Go to the Globe and Mail homepage

Jump to main navigationJump to main content

Painter Peter Doig in the Montreal Museum of Fine Arts as his retrospective exhibition is being installed. (Christinne Muschi for The Globe and Mail)
Painter Peter Doig in the Montreal Museum of Fine Arts as his retrospective exhibition is being installed. (Christinne Muschi for The Globe and Mail)

With big Montreal show, artist Peter Doig makes a homecoming Add to ...

You know a living artist has hit some form of the big time when his or her art is included in a calendar, affixed to a coffee cup or ironed to the front of a T-shirt. All of which is to say that, yes, Virginia, you can buy a Peter Doig tie and Peter Doig scarves in the gift shop of the Montreal Museum of Fine Arts. The tie goes for $74.99, the scarves for $166.99.

More Related to this Story

Merchandise, though, wasn’t much on Doig’s mind the other day as he strolled the MMFA in a puffy ski parka and jeans. He was tired, weary-looking, having caught an early-morning flight to Montreal from New York where he’d spent the last two weeks in a studio in Tribeca.

“I was working on some paintings and hoping to bring one of them here,” he said, his voice accented by a slight mid-Atlantic burr. “But then I had to realize there was no way I was going to be ready.”

Now it was time to throw himself into preparations for No Foreign Lands, his much-anticipated retrospective opening Jan. 25 at the Montreal musée. It’s a big show as well as a historic one – more than 40 oils, large, idiosyncratically colourful, elusively atmospheric, painted on canvas and linen, complemented by preparatory pieces, sketches and smaller works dating from 2002 to the present.

At 54, Doig is one of the most talked-about and praised artists in the world, his work housed in many prestigious public and private collections. Last year two Doigs, both painted in the 1990s, sold at auction in London for, respectively, $10.5-million and $12-million. Montreal currently has bragging rights as the sole North American venue for No Foreign Lands, which recently ended a three-month berth at the Scottish National Gallery in Edinburgh, Doig’s birthplace. Indeed, the last significant Canadian Doig show, a tour of public galleries in Ottawa, Toronto and Vancouver, was in 2001 while his penultimate retrospective, in 2008, lapped just European institutions.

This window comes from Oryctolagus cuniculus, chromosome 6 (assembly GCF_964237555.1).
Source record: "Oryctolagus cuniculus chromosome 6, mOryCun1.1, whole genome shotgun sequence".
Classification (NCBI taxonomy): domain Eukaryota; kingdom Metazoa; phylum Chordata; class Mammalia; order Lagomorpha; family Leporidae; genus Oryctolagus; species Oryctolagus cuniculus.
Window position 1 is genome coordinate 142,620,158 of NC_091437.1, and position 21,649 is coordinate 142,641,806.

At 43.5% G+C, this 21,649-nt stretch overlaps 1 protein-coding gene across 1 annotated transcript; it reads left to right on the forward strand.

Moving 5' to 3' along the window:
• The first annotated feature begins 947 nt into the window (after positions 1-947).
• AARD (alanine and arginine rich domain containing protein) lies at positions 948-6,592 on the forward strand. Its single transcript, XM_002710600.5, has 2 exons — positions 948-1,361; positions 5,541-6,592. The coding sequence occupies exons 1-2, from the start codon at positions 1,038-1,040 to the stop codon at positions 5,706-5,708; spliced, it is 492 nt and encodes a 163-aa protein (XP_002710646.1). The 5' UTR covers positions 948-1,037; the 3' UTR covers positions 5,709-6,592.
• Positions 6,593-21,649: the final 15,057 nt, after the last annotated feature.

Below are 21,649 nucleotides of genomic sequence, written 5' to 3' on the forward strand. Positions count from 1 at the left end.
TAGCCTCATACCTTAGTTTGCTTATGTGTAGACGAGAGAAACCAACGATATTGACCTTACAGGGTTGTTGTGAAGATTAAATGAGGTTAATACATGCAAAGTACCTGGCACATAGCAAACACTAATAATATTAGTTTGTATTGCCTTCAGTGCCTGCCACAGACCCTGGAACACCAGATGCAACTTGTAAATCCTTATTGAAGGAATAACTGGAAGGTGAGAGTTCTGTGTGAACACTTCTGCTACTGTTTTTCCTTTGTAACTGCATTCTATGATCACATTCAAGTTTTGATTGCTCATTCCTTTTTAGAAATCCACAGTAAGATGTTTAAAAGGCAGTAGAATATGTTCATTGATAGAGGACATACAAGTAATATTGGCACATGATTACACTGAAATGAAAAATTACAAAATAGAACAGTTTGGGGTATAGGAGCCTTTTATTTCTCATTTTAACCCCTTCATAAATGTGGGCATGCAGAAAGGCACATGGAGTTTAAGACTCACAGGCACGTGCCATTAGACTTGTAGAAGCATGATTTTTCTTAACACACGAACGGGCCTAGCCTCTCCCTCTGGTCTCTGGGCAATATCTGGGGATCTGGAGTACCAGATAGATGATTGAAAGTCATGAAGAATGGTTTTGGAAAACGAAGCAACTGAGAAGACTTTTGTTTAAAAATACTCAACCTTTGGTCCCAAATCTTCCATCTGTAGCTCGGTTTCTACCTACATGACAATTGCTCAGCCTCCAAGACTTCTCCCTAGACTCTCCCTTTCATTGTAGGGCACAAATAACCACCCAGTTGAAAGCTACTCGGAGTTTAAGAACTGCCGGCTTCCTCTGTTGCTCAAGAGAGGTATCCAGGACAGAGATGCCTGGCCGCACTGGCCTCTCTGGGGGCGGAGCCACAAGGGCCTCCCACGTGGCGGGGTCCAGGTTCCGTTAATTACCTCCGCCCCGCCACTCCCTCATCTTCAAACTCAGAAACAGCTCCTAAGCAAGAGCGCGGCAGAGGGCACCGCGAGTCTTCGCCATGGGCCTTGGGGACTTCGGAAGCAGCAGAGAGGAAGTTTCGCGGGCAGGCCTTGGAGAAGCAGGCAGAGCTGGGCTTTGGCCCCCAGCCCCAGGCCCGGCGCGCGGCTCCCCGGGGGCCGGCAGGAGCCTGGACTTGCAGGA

Montreal holds a special meaning for Doig: It was here in 1966 at age 7, as one of what would be four siblings, that he came with his mother and father, a Sri Lankan-born Scots accountant, from Trinidad, their home since 1960. Later the family moved to Quebec’s Eastern Townships, where Doig became an enthusiastic skier, skater and hockey fan, followed by another move in 1974 to Toronto. Decamping for London in late 1978, Doig proceeded to worm his way into art schools there, “ducking and diving and living on the cheap for many, many years,” before circling back to Montreal in 1986 for what proved an almost three-year stay.

Architect Frank Gehry, Toronto-born in 1929, likes to call the Art Gallery of Ontario “the place he first discovered art as a child.” The MMFA, in particular the majestic 1912 neo-classical Hornstein Pavilion across from its modern Sherbrooke Street headquarters, is Doig’s equivalent. Indeed, says Stéphane Aquin, MMFA curator of contemporary art, it was Doig who requested his retrospective be hung in the now-102-year-old MMFA he once visited as a youngster, accompanied sometimes by his father, an amateur painter. (The Gehry analogy can only be carried so far, however: The AGO, renovated by Gehry in 2008, stands as a testimony to the architect’s art whereas the MMFA as yet has no Doigs in its permanent collection.)